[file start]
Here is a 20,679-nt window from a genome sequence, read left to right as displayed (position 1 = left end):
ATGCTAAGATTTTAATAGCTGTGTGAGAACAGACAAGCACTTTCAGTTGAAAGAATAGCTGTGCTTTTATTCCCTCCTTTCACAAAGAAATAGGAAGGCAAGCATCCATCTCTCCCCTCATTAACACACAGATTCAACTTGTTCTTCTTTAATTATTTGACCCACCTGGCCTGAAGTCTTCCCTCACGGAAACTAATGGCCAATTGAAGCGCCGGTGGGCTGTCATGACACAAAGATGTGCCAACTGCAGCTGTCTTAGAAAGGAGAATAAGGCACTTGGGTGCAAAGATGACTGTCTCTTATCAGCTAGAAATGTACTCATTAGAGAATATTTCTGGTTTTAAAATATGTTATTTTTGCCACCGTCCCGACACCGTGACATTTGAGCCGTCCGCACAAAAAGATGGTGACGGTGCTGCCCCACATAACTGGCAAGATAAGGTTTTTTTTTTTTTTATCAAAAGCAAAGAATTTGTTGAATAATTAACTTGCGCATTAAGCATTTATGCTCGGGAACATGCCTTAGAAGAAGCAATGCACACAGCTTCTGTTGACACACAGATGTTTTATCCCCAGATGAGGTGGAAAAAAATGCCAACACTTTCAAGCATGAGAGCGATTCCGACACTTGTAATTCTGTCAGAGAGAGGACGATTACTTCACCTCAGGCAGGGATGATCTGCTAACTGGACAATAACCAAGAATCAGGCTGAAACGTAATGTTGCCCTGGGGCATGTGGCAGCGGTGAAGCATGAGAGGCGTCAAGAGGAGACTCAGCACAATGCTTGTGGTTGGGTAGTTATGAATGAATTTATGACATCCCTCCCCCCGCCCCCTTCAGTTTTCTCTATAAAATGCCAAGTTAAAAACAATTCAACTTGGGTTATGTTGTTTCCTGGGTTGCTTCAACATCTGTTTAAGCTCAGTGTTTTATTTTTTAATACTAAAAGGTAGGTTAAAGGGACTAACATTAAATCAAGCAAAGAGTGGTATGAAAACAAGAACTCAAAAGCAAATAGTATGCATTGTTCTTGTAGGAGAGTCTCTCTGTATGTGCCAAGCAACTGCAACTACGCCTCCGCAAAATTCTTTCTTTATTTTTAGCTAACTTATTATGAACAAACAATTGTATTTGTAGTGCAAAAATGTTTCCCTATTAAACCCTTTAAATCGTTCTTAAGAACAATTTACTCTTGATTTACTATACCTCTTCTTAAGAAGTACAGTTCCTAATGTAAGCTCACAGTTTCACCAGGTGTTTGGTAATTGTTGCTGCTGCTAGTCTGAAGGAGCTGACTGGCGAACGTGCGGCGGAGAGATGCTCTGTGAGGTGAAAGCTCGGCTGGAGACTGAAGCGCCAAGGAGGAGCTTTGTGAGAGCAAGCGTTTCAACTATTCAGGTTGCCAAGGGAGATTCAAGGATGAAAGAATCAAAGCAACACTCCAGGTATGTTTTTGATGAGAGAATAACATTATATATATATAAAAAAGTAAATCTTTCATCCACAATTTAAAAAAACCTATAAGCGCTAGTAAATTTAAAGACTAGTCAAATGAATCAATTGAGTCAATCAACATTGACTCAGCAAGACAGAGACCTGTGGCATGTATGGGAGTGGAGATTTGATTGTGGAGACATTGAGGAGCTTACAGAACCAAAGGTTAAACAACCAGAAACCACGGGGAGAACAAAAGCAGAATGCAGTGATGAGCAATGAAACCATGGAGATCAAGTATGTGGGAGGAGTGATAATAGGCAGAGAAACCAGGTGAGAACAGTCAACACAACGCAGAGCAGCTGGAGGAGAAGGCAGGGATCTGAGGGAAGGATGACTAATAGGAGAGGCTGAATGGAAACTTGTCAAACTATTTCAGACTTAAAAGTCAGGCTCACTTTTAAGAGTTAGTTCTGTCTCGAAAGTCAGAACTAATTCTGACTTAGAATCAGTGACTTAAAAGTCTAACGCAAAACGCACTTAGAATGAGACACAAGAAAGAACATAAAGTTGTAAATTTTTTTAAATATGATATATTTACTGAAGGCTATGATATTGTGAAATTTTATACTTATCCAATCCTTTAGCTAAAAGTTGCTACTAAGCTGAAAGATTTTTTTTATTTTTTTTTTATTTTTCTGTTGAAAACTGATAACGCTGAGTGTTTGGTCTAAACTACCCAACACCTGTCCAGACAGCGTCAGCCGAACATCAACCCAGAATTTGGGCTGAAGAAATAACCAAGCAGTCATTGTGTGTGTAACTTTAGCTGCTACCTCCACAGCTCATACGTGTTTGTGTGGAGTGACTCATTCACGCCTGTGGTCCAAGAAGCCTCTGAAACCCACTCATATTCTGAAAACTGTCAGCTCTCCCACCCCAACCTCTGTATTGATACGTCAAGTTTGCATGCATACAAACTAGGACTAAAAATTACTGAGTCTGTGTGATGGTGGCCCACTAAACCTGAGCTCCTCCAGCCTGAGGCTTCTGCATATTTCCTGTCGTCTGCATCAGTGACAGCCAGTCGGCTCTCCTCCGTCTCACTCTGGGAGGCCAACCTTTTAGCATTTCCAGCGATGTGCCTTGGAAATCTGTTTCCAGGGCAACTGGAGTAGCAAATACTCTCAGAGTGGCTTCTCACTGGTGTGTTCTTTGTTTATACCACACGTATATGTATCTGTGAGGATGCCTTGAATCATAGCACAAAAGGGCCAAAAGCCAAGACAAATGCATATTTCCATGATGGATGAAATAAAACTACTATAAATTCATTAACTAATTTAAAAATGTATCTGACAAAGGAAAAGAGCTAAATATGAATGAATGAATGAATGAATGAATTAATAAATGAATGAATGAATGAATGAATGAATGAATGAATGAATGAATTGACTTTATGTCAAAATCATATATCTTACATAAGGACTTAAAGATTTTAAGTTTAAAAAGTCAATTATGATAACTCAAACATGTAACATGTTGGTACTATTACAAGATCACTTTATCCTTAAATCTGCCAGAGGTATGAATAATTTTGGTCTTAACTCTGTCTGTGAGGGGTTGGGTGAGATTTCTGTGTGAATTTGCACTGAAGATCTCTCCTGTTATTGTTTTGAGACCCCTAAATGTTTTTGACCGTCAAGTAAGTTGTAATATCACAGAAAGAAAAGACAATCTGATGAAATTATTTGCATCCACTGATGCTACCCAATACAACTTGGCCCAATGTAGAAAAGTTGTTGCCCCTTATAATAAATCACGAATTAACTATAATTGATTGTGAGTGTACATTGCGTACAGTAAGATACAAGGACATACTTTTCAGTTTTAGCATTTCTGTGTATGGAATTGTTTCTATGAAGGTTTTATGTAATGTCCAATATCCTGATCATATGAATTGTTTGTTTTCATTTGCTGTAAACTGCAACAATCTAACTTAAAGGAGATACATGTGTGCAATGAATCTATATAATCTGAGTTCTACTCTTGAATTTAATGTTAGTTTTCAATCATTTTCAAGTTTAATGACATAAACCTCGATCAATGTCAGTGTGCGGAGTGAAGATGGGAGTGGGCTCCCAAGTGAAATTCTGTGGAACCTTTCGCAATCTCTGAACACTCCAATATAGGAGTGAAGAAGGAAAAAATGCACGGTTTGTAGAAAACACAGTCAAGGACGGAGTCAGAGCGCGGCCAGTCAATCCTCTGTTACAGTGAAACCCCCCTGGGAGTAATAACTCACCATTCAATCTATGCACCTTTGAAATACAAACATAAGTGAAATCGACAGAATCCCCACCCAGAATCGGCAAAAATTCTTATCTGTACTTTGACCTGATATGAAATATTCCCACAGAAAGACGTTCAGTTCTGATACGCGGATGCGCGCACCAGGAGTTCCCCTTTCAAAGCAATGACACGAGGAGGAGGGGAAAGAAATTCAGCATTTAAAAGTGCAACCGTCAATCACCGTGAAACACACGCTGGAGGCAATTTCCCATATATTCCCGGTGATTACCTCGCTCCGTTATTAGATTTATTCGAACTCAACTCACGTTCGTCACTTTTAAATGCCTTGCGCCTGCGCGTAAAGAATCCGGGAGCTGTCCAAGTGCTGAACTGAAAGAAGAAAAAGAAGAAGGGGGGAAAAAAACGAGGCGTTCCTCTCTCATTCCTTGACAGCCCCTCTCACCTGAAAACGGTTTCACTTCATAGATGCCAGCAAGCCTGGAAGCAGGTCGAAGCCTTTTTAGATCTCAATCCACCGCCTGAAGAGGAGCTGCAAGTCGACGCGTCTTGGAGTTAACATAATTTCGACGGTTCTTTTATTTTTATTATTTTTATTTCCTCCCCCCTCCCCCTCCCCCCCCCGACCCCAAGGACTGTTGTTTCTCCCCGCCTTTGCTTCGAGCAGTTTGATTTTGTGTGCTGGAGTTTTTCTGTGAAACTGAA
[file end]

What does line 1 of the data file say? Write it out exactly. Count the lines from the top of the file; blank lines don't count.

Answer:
Here is a 20,679-nt window from a genome sequence, read left to right as displayed (position 1 = left end):